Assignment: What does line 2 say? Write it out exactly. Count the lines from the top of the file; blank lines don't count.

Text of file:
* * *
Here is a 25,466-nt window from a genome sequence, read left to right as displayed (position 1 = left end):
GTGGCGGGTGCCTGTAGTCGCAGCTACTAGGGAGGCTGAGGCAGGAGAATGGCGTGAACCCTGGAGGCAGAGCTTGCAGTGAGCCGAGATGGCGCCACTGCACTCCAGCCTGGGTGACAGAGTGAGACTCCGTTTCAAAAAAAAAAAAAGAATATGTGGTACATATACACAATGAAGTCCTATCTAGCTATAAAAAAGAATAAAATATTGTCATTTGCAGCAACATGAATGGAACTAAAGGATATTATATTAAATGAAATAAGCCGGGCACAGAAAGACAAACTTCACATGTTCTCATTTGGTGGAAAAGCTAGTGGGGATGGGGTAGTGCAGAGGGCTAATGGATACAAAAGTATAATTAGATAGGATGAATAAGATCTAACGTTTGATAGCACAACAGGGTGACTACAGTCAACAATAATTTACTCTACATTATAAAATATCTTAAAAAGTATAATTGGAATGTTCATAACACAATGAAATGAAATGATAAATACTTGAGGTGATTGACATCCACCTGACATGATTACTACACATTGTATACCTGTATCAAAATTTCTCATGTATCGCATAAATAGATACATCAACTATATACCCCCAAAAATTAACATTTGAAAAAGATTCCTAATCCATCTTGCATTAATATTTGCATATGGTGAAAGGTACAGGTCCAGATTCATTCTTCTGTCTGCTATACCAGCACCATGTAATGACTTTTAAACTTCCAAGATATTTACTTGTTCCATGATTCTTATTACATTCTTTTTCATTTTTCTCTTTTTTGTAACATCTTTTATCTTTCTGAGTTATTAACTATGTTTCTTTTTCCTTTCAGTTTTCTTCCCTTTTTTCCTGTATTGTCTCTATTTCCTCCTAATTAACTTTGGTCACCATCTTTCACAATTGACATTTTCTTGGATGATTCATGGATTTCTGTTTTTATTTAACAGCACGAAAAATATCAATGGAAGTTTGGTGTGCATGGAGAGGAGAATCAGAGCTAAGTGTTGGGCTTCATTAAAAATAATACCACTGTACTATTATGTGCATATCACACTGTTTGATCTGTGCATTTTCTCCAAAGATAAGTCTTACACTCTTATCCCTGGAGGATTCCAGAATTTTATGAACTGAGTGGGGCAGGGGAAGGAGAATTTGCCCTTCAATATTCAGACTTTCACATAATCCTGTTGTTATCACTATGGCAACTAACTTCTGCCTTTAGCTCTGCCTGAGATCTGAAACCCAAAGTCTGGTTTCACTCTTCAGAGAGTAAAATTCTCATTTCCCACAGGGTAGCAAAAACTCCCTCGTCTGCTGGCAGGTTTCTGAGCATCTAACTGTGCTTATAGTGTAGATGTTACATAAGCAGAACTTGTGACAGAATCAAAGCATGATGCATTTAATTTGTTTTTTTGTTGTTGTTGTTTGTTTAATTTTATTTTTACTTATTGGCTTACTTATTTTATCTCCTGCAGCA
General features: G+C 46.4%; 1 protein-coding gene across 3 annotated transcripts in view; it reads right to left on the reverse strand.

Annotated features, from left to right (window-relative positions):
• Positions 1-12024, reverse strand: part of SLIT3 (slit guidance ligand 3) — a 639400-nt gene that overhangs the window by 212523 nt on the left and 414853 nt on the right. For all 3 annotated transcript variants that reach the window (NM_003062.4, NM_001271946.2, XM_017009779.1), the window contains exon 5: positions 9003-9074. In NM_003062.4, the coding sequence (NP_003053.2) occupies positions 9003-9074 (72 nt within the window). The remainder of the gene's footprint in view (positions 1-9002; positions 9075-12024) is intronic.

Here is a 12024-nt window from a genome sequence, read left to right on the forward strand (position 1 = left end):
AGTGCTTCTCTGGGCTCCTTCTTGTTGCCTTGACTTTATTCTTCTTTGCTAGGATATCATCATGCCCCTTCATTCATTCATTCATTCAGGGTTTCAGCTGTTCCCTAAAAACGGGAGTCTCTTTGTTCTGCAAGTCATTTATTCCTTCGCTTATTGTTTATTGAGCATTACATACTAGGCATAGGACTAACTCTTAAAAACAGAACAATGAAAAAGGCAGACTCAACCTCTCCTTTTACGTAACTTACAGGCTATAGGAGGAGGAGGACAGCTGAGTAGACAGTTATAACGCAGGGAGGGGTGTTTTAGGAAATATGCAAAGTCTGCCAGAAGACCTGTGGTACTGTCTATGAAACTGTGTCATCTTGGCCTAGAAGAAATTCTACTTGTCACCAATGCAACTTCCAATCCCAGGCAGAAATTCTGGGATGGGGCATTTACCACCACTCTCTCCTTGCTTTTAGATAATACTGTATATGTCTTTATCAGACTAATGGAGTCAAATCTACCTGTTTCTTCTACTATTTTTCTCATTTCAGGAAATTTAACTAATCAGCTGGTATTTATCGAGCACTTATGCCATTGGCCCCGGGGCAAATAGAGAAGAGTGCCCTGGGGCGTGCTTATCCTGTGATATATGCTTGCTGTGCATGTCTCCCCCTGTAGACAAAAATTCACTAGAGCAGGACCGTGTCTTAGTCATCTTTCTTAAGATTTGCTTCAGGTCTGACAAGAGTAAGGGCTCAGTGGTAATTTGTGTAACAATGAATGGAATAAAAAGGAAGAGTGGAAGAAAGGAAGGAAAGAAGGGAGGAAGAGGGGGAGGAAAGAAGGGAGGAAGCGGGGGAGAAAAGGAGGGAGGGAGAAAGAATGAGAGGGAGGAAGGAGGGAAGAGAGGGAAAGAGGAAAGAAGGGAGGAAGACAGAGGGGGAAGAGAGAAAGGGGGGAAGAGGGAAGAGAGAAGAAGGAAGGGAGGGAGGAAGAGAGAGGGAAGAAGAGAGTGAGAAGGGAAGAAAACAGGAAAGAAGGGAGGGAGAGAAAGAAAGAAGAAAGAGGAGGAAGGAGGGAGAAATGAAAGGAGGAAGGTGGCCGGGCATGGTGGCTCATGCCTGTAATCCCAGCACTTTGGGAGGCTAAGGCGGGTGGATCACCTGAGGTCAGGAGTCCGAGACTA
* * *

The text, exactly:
GTGGCGGGTGCCTGTAGTCGCAGCTACTAGGGAGGCTGAGGCAGGAGAATGGCGTGAACCCTGGAGGCAGAGCTTGCAGTGAGCCGAGATGGCGCCACTGCACTCCAGCCTGGGTGACAGAGTGAGACTCCGTTTCAAAAAAAAAAAAAGAATATGTGGTACATATACACAATGAAGTCCTATCTAGCTATAAAAAAGAATAAAATATTGTCATTTGCAGCAACATGAATGGAACTAAAGGATATTATATTAAATGAAATAAGCCGGGCACAGAAAGACAAACTTCACATGTTCTCATTTGGTGGAAAAGCTAGTGGGGATGGGGTAGTGCAGAGGGCTAATGGATACAAAAGTATAATTAGATAGGATGAATAAGATCTAACGTTTGATAGCACAACAGGGTGACTACAGTCAACAATAATTTACTCTACATTATAAAATATCTTAAAAAGTATAATTGGAATGTTCATAACACAATGAAATGAAATGATAAATACTTGAGGTGATTGACATCCACCTGACATGATTACTACACATTGTATACCTGTATCAAAATTTCTCATGTATCGCATAAATAGATACATCAACTATATACCCCCAAAAATTAACATTTGAAAAAGATTCCTAATCCATCTTGCATTAATATTTGCATATGGTGAAAGGTACAGGTCCAGATTCATTCTTCTGTCTGCTATACCAGCACCATGTAATGACTTTTAAACTTCCAAGATATTTACTTGTTCCATGATTCTTATTACATTCTTTTTCATTTTTCTCTTTTTTGTAACATCTTTTATCTTTCTGAGTTATTAACTATGTTTCTTTTTCCTTTCAGTTTTCTTCCCTTTTTTCCTGTATTGTCTCTATTTCCTCCTAATTAACTTTGGTCACCATCTTTCACAATTGACATTTTCTTGGATGATTCATGGATTTCTGTTTTTATTTAACAGCACGAAAAATATCAATGGAAGTTTGGTGTGCATGGAGAGGAGAATCAGAGCTAAGTGTTGGGCTTCATTAAAAATAATACCACTGTACTATTATGTGCATATCACACTGTTTGATCTGTGCATTTTCTCCAAAGATAAGTCTTACACTCTTATCCCTGGAGGATTCCAGAATTTTATGAACTGAGTGGGGCAGGGGAAGGAGAATTTGCCCTTCAATATTCAGACTTTCACATAATCCTGTTGTTATCACTATGGCAACTAACTTCTGCCTTTAGCTCTGCCTGAGATCTGAAACCCAAAGTCTGGTTTCACTCTTCAGAGAGTAAAATTCTCATTTCCCACAGGGTAGCAAAAACTCCCTCGTCTGCTGGCAGGTTTCTGAGCATCTAACTGTGCTTATAGTGTAGATGTTACATAAGCAGAACTTGTGACAGAATCAAAGCATGATGCATTTAATTTGTTTTTTTGTTGTTGTTGTTTGTTTAATTTTATTTTTACTTATTGGCTTACTTATTTTATCTCCTGCAGCA